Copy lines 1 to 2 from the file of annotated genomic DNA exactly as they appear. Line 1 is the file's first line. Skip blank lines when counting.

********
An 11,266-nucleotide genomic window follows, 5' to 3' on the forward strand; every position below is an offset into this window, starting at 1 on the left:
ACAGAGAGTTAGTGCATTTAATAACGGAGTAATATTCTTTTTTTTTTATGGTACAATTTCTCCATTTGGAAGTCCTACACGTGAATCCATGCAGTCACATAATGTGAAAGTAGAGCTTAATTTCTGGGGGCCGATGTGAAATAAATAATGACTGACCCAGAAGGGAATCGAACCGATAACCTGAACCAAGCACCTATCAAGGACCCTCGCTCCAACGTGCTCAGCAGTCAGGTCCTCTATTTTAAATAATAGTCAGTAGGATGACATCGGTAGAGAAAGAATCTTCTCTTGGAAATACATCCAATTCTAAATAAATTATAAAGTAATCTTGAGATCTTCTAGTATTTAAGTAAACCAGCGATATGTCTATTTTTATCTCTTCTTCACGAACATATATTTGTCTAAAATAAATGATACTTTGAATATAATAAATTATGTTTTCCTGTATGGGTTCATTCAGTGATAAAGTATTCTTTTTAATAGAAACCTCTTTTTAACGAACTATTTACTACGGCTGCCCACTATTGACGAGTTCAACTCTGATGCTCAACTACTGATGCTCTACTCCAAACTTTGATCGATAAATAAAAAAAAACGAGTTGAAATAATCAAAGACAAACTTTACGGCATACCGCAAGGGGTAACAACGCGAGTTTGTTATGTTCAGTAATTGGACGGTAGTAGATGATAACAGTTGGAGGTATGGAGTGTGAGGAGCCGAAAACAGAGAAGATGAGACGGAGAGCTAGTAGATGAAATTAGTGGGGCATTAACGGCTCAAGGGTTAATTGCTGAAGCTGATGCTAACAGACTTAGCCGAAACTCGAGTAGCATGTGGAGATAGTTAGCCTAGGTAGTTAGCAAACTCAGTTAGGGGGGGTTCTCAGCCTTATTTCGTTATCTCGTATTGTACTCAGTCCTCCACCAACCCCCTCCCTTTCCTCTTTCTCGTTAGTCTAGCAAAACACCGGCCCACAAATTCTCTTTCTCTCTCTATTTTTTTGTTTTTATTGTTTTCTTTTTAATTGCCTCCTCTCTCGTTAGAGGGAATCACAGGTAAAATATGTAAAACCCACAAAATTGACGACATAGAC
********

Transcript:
An 11,266-nucleotide genomic window follows, 5' to 3' on the forward strand; every position below is an offset into this window, starting at 1 on the left:
ACAGAGAGTTAGTGCATTTAATAACGGAGTAATATTCTTTTTTTTTTATGGTACAATTTCTCCATTTGGAAGTCCTACACGTGAATCCATGCAGTCACATAATGTGAAAGTAGAGCTTAATTTCTGGGGGCCGATGTGAAATAAATAATGACTGACCCAGAAGGGAATCGAACCGATAACCTGAACCAAGCACCTATCAAGGACCCTCGCTCCAACGTGCTCAGCAGTCAGGTCCTCTATTTTAAATAATAGTCAGTAGGATGACATCGGTAGAGAAAGAATCTTCTCTTGGAAATACATCCAATTCTAAATAAATTATAAAGTAATCTTGAGATCTTCTAGTATTTAAGTAAACCAGCGATATGTCTATTTTTATCTCTTCTTCACGAACATATATTTGTCTAAAATAAATGATACTTTGAATATAATAAATTATGTTTTCCTGTATGGGTTCATTCAGTGATAAAGTATTCTTTTTAATAGAAACCTCTTTTTAACGAACTATTTACTACGGCTGCCCACTATTGACGAGTTCAACTCTGATGCTCAACTACTGATGCTCTACTCCAAACTTTGATCGATAAATAAAAAAAAACGAGTTGAAATAATCAAAGACAAACTTTACGGCATACCGCAAGGGGTAACAACGCGAGTTTGTTATGTTCAGTAATTGGACGGTAGTAGATGATAACAGTTGGAGGTATGGAGTGTGAGGAGCCGAAAACAGAGAAGATGAGACGGAGAGCTAGTAGATGAAATTAGTGGGGCATTAACGGCTCAAGGGTTAATTGCTGAAGCTGATGCTAACAGACTTAGCCGAAACTCGAGTAGCATGTGGAGATAGTTAGCCTAGGTAGTTAGCAAACTCAGTTAGGGGGGGTTCTCAGCCTTATTTCGTTATCTCGTATTGTACTCAGTCCTCCACCAACCCCCTCCCTTTCCTCTTTCTCGTTAGTCTAGCAAAACACCGGCCCACAAATTCTCTTTCTCTCTCTATTTTTTTGTTTTTATTGTTTTCTTTTTAATTGCCTCCTCTCTCGTTAGAGGGAATCACAGGTAAAATATGTAAAACCCACAAAATTGACGACATAGAC